Heather James

I used the same piece of paper for today's work as yesterday's. At the top I have written: recipe for making ink from daffodil petals.
1) Mash the flower petals in a jar or bowl using a pestle or any other grinding implement.
2) Pour boiling water over the petals, just enough that they are covered.
3) Let sit for 24 hours, preferably in a sunny spot.
4) Strain and use.
Underneath I have made brush marks with my new ink and the results are very subtle.

Daffodil ink

Recipe for making daffodil ink:
1) Mash the flower petals in a jar or bowl using a pestle or any other grinding implement.
2) Pour boiling water over the petals, just enough that they are covered.
3) Let sit for 24 hours, preferably in a sunny spot.
4) Strain and use.

Recipe for daffodil ink

I answered the brief: does it take the path of least resistance by dripping red ink onto an A4 sheet of paper and letting it run where it would. The direction of the ink changed as I moved the paper around. I settled on a landscape view of the paper.

Yes, I believe it does

Today I would be flicking through one of my old sketch 

books and deciding which pencil sketch I would like 

to explore and develop into a painting.

What I would be doing today

I put yesterday's landscape painting through the shredder and wove a new piece of work from the strips of paper and stuck them to a new piece of A4 paper.

Weaving something new

This is an A4 size watercolour sketch developed from a quick pencil sketch of a landscape. The location is called the Hole of Horcum on the A169 from Pickering to Whitby in the North Yorkshire National Park made on 9 April 2015.

The Hole of Horcum, North Yorkshire Moor National Park

This is a photograph of a framed life drawing sketch that took ten minutes to produce which I did on 11 November 2019. The model is male and is sitting with his back facing to me and it is painted in acrylic paint on brown packing paper in tones of pink and green.

Ten minute life drawing 11/11/19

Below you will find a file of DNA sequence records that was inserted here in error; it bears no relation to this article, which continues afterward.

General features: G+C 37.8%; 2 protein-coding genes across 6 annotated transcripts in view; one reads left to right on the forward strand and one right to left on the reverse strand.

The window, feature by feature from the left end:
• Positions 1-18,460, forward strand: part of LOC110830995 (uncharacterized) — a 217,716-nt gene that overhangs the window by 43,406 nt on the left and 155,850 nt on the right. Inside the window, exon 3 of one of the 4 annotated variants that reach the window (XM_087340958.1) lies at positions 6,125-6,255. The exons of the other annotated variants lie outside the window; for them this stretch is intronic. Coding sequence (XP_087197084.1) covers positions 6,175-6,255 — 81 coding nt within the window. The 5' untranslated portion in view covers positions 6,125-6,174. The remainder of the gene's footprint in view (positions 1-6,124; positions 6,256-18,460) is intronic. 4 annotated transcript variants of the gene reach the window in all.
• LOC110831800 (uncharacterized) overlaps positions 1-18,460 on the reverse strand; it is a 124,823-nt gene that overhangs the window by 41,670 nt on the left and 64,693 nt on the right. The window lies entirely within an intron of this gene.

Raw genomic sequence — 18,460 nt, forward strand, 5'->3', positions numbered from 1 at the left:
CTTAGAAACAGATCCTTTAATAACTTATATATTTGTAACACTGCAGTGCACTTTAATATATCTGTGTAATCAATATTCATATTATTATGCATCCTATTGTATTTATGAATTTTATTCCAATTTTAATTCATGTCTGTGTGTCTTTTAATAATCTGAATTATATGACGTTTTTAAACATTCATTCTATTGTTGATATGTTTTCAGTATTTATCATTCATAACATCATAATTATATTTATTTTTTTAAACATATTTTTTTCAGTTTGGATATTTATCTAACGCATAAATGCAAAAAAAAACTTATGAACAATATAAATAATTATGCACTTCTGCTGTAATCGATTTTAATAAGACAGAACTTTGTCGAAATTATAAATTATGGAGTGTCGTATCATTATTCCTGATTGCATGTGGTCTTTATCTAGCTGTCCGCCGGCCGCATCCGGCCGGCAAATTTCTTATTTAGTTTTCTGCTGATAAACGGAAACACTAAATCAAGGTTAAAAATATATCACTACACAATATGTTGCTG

This is a drawing in coloured crayon of some dried daffodils from our garden.

Dried daffodils from our garden

This is a sheet of paper that has been covered in watercolour paint of different colours and painted through a plastic mesh bag that contained mandarin oranges.

There is no top edge to this work

Text that reads: Ask someone for feedback and take their advice

Me: How can I be more productive
Self: Do less, take time to do nothing. Breathe and enjoy.

Ask for feedback

This is a development, in charcoal, of a sketch I made of a stand of trees along the route of Hadrian's Wall in Northumberland. I sprayed the charcoal with fixative which made the charcoal run in interesting ways.

Stand of trees

This is a landscape shaped drawing of a cafetière and a mug of coffee on a patterned table top drawn in black and shades of black.

Time for coffee

This is a minimalist collage developed from a quick pencil sketch I made while on a walk near Hadrian's Wall Path in Northumberland in January 2015. I used black paper on a white background.

On the route of Hadrian's Wall Path

This is an acrylic painting in blue, yellow, green, brown and black based on a quick pen sketch I made in situ of the pond at Coldharbour, a village in Surrey UK.

The pond at Coldharbour, Dorking

This is a sheet of paper painted in yellow, ground saffron with the dried petals from the crocuses the saffron came from arranged along the bottom of the paper. I wrote the following words on it: Saffron is the most expensive spice in the world and I had fun painting the saffron I harvested from our garden all over this sheet of paper.

Saffron from our garden

This is an abstract acrylic painting developing a quick sketch made when crossing the Red Deer River in Alberta.

Bridge over Red Deer River